Homework Help: Calculating Kinetic Energy with Rotational Motion

1. Oct 13, 2011

embudini

1. The problem statement, all variables and given/known data
A student sits at rest on a piano stool that can rotate without friction. The moment of inertia of the student-stool system is 3.6 kg·m2. A second student tosses a 1.7 kg mass with a speed of 3.0 m/s to the student on the stool, who catches it at a distance of 0.38 m from the axis of rotation. The final angular speed is 0.504 rad/s.
(a) Does the kinetic energy of the mass-student-stool system increase, decrease, or stay the same as the mass is caught?

(b) Calculate the initial and final kinetic energy of the system.

2. Relevant equations
W=Kf-Ki
ω=v/r

3. The attempt at a solution

2. Oct 13, 2011

cepheid

Staff Emeritus
Welcome to PF embudini!

How does the moment of inertia of the system change after the person on the stool catches the mass?

How does the rotational kinetic energy of a system depend on its moment of inertia and on its angular velocity ω?

3. Oct 13, 2011

embudini

The moment of inertia would increase because the system has a greater mass.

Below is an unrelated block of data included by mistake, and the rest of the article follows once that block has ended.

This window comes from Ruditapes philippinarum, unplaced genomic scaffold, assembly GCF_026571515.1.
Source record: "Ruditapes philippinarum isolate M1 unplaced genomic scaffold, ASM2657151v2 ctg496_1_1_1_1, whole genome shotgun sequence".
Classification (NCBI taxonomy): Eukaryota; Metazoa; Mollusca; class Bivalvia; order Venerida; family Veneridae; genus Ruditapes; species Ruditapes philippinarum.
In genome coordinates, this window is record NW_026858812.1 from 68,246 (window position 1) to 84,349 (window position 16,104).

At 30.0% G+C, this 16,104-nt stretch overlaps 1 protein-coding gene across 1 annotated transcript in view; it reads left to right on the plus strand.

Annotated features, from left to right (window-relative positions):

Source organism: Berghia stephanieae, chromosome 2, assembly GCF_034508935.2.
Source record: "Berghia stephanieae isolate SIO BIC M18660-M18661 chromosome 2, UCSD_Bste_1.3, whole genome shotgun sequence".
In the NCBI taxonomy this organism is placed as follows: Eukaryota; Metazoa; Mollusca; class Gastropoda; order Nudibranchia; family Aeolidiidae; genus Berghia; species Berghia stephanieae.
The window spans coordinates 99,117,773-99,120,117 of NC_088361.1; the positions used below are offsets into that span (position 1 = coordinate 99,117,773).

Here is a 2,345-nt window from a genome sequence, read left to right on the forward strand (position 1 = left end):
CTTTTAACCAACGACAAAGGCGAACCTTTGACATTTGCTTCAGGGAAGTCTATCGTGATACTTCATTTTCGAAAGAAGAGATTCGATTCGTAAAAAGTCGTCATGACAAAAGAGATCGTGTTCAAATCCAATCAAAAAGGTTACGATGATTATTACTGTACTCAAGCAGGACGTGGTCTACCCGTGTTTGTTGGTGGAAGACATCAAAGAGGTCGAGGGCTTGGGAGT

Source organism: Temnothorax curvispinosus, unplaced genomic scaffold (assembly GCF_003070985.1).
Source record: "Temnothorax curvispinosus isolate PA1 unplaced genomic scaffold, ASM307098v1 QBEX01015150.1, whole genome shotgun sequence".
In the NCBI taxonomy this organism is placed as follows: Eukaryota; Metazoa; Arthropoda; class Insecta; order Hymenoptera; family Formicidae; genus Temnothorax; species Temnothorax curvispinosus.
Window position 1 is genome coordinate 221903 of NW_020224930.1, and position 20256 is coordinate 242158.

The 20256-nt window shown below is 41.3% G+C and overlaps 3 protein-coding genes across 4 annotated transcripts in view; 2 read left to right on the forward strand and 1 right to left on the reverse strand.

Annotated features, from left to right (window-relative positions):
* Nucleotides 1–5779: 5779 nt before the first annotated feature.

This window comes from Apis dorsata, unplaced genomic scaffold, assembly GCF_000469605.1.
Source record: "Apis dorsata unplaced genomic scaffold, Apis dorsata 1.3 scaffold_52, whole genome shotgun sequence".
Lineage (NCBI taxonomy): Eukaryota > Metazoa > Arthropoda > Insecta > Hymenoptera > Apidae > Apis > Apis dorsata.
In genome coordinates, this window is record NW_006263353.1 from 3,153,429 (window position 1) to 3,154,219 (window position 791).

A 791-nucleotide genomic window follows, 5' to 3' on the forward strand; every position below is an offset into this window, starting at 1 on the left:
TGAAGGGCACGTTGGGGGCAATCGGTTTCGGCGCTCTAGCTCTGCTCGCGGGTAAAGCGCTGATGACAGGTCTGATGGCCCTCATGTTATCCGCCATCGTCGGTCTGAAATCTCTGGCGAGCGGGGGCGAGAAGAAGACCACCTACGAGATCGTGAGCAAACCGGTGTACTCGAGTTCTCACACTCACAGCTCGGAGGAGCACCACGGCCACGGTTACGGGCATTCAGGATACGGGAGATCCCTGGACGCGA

The kinetic energy is .5mv^2+.5Iω^2, the combination of its linear and rotational kinetic energies. But I don't know what to do this these equations in this scenario. I have a lot of problems similar in concept to this one, but I just don't understand how to solve for them!

4. Oct 13, 2011

cepheid

Staff Emeritus
Yes, but how, specifically does it change? Hint: ignoring the mass of the person's arm, you can think of the mass that gets caught as being a point mass that is moving in a circle around the centre of rotation whose radius is the arm length. What is the moment of inertia of such a system? How does it combine with the moment of inertia of the person + stool?

Yes, but after the catch happens, is there linear motion any longer?